A wifi user is in a different room than the router. The computer is having a hard time connecting and receiving the wifi signal.

Can the wifi signal from the router to the computer be improved by opening a door to the room where the computer is?

  • 5
    $\begingroup$ If it's the door of a safe room inside FBI headquarters, then yes. $\endgroup$
    – Ricky
    Nov 20, 2015 at 0:51
  • 1
    $\begingroup$ It's been said that having your modem antenna as high as possible (above the computers, preferably) provides better reception. Try placing your modem higher off the ground. $\endgroup$
    – phyrfox
    Nov 20, 2015 at 3:27
  • 2
    $\begingroup$ Well, according to internet wifi uses doors, so opening should help. A bit. $\endgroup$
    – PTwr
    Nov 20, 2015 at 7:36

3 Answers 3


Can the wifi signal from the router to the computer be improved by opening a door to the room where the computer is?

Maybe, but probably not to a noticeable degree.

All structures, including doors, impede the wireless signal from the router by some amount. Generally, the amount of impedance added by the door is a negligible amount and would not be sufficient to noticeably improve the quality of the signal.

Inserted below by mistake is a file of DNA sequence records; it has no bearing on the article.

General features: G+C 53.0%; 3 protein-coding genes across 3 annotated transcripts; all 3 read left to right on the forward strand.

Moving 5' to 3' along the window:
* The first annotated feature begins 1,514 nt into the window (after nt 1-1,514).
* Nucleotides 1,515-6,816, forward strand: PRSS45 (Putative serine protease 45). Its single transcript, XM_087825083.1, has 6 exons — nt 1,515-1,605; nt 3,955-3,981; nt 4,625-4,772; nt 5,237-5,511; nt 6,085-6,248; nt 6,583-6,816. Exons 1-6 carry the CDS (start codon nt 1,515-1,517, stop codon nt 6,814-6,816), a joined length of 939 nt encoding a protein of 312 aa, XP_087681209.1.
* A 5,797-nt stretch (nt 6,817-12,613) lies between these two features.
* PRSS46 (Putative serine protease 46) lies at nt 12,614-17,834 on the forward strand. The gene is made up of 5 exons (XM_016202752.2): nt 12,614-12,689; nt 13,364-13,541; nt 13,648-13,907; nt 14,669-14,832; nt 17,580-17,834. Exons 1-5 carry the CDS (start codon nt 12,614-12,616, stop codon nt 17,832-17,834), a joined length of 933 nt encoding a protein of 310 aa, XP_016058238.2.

That said, differing types of door construction have differing impacts on the signal. A hollow core, wooden door won't impede the signal all that much at 4 dB. A solid core, wooden door will present more impedance at 6 dB. A steel door would provides the most at 11 dB.

Given a computer right at the edge of receiving a reliable signal and being blocked by a steel door, and there is an otherwise direct line of site to the router except for the door, then it might be possible to improve signal reception by opening the door.

More than likely though, there are other structural elements that are having a more significant impact on the quality of the wireless signal. Especially since it's unlikely that there is a direct line of sight between the computer and the wireless router.

Because we like numbers, I dug a bit further to identify some common sources of attenuation. Source data is courtesy of 3COM and the Internet Archive and was also linked from Navas.us and the Internet Archive.